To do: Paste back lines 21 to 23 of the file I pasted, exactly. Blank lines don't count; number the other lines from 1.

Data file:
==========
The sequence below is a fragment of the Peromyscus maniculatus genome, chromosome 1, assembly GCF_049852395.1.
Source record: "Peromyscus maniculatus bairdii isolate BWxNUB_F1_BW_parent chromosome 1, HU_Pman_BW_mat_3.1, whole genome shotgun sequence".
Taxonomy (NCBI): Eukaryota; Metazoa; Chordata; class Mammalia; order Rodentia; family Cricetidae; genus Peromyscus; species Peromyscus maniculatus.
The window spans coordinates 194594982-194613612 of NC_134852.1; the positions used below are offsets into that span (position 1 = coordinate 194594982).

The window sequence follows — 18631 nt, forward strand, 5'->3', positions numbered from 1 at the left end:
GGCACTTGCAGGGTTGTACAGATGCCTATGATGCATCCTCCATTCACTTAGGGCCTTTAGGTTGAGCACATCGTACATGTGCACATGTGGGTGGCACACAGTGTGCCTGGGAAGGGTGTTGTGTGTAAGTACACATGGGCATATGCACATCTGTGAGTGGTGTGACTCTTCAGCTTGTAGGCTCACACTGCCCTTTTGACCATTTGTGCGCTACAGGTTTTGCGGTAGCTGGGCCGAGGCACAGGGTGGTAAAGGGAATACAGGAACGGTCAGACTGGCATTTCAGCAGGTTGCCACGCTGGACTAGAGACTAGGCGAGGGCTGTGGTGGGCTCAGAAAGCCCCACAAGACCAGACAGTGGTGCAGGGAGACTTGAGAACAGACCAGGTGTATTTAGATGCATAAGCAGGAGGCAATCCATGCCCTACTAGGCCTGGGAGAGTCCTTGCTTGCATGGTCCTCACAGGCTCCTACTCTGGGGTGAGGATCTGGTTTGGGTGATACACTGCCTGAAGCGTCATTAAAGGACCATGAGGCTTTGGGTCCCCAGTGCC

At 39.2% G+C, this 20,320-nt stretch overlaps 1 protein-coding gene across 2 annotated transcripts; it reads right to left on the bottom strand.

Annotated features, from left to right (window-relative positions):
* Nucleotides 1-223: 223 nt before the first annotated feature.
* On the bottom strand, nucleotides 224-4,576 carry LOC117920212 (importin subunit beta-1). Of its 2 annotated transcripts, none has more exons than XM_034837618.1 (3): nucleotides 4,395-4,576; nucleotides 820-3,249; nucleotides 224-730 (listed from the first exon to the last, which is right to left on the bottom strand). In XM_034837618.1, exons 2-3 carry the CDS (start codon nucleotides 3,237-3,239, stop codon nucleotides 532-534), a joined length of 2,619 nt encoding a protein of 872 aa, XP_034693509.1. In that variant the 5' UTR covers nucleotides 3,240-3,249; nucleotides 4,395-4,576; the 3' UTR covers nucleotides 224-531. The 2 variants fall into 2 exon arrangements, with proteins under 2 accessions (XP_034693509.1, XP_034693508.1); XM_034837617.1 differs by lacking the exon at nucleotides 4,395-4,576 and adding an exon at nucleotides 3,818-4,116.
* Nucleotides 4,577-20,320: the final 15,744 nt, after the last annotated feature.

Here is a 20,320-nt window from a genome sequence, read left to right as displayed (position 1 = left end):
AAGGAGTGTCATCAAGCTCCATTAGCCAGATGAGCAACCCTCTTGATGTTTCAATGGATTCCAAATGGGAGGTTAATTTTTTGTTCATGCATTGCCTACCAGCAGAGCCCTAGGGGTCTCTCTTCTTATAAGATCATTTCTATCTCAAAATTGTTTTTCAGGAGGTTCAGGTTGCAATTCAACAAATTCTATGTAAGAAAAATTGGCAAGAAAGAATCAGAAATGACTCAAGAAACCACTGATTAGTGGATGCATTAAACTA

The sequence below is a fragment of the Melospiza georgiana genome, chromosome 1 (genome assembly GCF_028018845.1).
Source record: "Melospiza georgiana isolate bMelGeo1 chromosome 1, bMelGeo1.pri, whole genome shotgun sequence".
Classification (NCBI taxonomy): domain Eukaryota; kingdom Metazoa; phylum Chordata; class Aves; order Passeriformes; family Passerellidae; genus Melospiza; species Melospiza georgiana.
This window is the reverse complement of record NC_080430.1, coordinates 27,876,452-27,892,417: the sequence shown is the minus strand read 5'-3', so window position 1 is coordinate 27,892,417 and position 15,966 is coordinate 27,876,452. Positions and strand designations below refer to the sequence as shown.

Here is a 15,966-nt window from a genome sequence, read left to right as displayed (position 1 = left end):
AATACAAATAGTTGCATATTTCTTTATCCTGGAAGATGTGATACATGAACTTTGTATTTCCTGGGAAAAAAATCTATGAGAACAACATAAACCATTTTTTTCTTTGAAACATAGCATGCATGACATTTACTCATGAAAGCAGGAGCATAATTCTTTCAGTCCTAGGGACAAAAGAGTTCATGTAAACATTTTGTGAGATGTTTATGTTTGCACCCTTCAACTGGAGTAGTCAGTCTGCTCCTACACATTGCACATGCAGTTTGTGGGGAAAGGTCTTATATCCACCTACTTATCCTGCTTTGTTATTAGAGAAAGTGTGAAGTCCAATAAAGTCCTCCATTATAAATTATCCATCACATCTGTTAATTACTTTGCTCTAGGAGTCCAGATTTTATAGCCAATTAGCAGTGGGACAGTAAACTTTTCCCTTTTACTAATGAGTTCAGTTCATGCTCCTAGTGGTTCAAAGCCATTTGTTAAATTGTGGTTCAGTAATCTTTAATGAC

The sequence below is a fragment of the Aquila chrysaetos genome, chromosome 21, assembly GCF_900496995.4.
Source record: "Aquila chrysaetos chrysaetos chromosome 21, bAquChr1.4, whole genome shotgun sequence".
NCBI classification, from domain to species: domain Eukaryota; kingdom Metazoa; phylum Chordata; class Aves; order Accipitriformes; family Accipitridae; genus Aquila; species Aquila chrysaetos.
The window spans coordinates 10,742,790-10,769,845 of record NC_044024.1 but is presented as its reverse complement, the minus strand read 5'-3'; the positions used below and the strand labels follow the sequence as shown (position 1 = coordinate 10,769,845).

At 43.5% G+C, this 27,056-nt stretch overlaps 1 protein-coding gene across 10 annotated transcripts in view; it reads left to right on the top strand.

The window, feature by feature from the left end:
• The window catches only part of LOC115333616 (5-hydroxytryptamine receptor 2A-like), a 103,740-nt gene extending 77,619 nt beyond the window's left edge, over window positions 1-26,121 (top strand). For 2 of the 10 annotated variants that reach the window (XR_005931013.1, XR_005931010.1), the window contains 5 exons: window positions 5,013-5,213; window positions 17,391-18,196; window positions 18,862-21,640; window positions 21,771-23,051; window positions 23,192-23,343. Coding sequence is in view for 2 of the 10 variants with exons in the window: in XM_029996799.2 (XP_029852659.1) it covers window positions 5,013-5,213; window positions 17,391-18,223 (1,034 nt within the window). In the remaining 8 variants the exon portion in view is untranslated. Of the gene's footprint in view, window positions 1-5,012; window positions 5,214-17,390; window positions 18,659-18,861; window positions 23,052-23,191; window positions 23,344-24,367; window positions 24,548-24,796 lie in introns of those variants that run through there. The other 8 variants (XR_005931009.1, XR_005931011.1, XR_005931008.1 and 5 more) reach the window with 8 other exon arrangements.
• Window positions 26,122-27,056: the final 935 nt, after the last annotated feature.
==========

Source record: "Aquila chrysaetos chrysaetos chromosome 21, bAquChr1.4, whole genome shotgun sequence".
NCBI classification, from domain to species: domain Eukaryota; kingdom Metazoa; phylum Chordata; class Aves; order Accipitriformes; family Accipitridae; genus Aquila; species Aquila chrysaetos.
The window spans coordinates 10,742,790-10,769,845 of record NC_044024.1 but is presented as its reverse complement, the minus strand read 5'-3'; the positions used below and the strand labels follow the sequence as shown (position 1 = coordinate 10,769,845).